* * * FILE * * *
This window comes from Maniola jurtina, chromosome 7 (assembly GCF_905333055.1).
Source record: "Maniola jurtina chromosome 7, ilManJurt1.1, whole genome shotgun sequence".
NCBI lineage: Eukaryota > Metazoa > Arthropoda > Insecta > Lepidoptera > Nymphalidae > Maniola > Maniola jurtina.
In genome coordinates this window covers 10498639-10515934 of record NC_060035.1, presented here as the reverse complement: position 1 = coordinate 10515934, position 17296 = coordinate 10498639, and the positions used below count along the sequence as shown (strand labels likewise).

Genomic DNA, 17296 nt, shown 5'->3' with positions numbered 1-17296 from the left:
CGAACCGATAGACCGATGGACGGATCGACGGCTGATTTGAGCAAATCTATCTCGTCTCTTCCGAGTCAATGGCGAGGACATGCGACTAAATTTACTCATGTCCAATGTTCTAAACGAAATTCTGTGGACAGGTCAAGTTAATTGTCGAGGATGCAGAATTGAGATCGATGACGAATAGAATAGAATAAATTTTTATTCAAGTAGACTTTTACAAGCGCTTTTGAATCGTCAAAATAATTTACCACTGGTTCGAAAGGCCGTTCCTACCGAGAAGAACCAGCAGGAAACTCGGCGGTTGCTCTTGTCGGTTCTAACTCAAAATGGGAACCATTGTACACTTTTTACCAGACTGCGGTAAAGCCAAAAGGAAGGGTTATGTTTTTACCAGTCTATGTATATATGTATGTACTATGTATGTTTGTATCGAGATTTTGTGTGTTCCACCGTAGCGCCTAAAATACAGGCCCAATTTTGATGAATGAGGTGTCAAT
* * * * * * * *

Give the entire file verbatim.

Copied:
This window comes from Maniola jurtina, chromosome 7 (assembly GCF_905333055.1).
Source record: "Maniola jurtina chromosome 7, ilManJurt1.1, whole genome shotgun sequence".
NCBI lineage: Eukaryota > Metazoa > Arthropoda > Insecta > Lepidoptera > Nymphalidae > Maniola > Maniola jurtina.
In genome coordinates this window covers 10498639-10515934 of record NC_060035.1, presented here as the reverse complement: position 1 = coordinate 10515934, position 17296 = coordinate 10498639, and the positions used below count along the sequence as shown (strand labels likewise).

Genomic DNA, 17296 nt, shown 5'->3' with positions numbered 1-17296 from the left:
CGAACCGATAGACCGATGGACGGATCGACGGCTGATTTGAGCAAATCTATCTCGTCTCTTCCGAGTCAATGGCGAGGACATGCGACTAAATTTACTCATGTCCAATGTTCTAAACGAAATTCTGTGGACAGGTCAAGTTAATTGTCGAGGATGCAGAATTGAGATCGATGACGAATAGAATAGAATAAATTTTTATTCAAGTAGACTTTTACAAGCGCTTTTGAATCGTCAAAATAATTTACCACTGGTTCGAAAGGCCGTTCCTACCGAGAAGAACCAGCAGGAAACTCGGCGGTTGCTCTTGTCGGTTCTAACTCAAAATGGGAACCATTGTACACTTTTTACCAGACTGCGGTAAAGCCAAAAGGAAGGGTTATGTTTTTACCAGTCTATGTATATATGTATGTACTATGTATGTTTGTATCGAGATTTTGTGTGTTCCACCGTAGCGCCTAAAATACAGGCCCAATTTTGATGAATGAGGTGTCAAT